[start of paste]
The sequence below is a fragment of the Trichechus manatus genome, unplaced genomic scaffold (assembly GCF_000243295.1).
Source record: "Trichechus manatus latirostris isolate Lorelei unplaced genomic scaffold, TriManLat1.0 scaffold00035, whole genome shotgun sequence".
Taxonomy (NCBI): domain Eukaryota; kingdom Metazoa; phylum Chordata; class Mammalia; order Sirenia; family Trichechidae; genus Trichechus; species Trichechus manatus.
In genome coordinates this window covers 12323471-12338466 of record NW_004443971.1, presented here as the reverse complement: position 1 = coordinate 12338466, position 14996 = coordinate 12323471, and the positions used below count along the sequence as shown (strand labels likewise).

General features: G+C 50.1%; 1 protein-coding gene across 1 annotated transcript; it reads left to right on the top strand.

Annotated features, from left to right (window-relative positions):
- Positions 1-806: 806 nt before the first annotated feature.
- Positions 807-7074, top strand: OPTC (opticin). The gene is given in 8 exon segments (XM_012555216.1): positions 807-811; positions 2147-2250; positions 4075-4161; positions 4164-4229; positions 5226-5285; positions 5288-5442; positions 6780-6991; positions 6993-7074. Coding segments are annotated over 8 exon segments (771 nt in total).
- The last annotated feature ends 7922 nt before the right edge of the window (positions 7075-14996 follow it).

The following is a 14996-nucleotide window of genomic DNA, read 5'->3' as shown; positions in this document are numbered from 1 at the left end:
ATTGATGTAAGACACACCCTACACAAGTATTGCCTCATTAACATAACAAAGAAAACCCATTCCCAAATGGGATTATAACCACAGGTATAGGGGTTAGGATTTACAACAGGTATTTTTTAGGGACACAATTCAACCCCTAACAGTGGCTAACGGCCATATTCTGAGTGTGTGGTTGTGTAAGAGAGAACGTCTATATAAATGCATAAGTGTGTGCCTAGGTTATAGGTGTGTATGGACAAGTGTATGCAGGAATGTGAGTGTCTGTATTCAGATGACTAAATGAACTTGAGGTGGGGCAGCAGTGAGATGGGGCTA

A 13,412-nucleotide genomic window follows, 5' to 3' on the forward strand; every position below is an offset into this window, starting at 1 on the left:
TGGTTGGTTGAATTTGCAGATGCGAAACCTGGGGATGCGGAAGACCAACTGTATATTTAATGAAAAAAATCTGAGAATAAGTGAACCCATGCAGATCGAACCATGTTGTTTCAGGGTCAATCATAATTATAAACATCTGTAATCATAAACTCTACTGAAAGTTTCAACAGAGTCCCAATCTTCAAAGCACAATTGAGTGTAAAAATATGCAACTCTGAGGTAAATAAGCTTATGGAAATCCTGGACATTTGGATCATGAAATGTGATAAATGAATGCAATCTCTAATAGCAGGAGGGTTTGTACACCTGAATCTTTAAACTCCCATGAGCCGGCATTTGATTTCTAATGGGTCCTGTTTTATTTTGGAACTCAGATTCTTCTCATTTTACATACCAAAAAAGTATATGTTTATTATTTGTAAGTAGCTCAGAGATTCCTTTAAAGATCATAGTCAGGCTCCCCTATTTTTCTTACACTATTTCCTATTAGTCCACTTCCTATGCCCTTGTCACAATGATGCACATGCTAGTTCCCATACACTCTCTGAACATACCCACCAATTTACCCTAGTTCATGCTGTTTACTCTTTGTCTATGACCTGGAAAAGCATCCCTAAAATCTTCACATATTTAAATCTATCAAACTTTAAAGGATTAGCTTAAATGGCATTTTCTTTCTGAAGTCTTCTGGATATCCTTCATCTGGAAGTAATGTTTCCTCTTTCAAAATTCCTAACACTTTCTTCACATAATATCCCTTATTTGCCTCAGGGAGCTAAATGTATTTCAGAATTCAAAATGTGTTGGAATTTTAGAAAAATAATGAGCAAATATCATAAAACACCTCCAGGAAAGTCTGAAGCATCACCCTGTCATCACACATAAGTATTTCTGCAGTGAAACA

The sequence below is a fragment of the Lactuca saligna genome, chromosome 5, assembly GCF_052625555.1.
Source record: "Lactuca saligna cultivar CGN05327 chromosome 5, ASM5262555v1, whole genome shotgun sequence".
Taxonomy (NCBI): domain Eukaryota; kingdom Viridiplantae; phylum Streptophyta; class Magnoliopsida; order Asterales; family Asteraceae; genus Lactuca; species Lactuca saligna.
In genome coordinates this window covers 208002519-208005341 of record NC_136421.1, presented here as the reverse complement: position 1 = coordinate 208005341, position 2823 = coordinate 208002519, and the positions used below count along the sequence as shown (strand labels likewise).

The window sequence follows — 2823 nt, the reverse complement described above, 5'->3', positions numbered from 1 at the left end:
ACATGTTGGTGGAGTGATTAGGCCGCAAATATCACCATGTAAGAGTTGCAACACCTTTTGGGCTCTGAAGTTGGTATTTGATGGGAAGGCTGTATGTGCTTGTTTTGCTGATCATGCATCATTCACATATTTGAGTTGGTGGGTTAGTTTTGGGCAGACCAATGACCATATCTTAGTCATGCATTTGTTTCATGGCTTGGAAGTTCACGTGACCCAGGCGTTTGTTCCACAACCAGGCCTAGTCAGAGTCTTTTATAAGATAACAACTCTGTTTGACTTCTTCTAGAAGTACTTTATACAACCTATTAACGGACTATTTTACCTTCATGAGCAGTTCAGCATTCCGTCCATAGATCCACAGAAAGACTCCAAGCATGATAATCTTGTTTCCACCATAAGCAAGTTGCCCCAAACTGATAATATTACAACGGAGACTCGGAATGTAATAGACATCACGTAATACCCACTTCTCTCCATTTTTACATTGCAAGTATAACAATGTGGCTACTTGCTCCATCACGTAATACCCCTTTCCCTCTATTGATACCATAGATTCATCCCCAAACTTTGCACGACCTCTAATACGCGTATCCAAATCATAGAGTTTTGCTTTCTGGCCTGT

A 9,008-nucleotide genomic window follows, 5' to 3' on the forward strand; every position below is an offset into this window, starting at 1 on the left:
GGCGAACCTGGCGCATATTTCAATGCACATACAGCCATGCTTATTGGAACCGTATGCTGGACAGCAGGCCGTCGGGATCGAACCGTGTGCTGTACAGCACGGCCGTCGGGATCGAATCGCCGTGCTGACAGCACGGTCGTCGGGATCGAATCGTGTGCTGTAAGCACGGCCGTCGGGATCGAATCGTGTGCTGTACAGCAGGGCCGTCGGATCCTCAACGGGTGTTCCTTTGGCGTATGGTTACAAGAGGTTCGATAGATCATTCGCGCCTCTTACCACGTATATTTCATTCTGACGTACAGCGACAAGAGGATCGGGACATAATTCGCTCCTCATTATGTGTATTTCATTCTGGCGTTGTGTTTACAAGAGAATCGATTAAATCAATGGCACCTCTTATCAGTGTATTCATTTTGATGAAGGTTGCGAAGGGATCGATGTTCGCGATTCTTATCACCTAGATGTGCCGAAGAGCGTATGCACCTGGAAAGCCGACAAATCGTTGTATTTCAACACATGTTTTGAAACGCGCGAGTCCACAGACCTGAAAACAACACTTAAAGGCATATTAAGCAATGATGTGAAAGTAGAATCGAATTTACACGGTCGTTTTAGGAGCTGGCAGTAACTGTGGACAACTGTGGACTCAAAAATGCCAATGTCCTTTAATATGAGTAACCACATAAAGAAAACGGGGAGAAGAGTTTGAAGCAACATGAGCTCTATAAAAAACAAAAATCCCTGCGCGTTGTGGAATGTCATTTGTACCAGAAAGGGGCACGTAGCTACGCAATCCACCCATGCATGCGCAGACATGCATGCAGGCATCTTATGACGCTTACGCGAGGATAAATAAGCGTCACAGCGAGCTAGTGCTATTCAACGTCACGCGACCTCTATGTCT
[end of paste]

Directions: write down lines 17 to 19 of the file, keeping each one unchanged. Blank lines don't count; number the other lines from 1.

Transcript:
In genome coordinates this window covers 208002519-208005341 of record NC_136421.1, presented here as the reverse complement: position 1 = coordinate 208005341, position 2823 = coordinate 208002519, and the positions used below count along the sequence as shown (strand labels likewise).

The window sequence follows — 2823 nt, the reverse complement described above, 5'->3', positions numbered from 1 at the left end:
ACATGTTGGTGGAGTGATTAGGCCGCAAATATCACCATGTAAGAGTTGCAACACCTTTTGGGCTCTGAAGTTGGTATTTGATGGGAAGGCTGTATGTGCTTGTTTTGCTGATCATGCATCATTCACATATTTGAGTTGGTGGGTTAGTTTTGGGCAGACCAATGACCATATCTTAGTCATGCATTTGTTTCATGGCTTGGAAGTTCACGTGACCCAGGCGTTTGTTCCACAACCAGGCCTAGTCAGAGTCTTTTATAAGATAACAACTCTGTTTGACTTCTTCTAGAAGTACTTTATACAACCTATTAACGGACTATTTTACCTTCATGAGCAGTTCAGCATTCCGTCCATAGATCCACAGAAAGACTCCAAGCATGATAATCTTGTTTCCACCATAAGCAAGTTGCCCCAAACTGATAATATTACAACGGAGACTCGGAATGTAATAGACATCACGTAATACCCACTTCTCTCCATTTTTACATTGCAAGTATAACAATGTGGCTACTTGCTCCATCACGTAATACCCCTTTCCCTCTATTGATACCATAGATTCATCCCCAAACTTTGCACGACCTCTAATACGCGTATCCAAATCATAGAGTTTTGCTTTCTGGCCTGT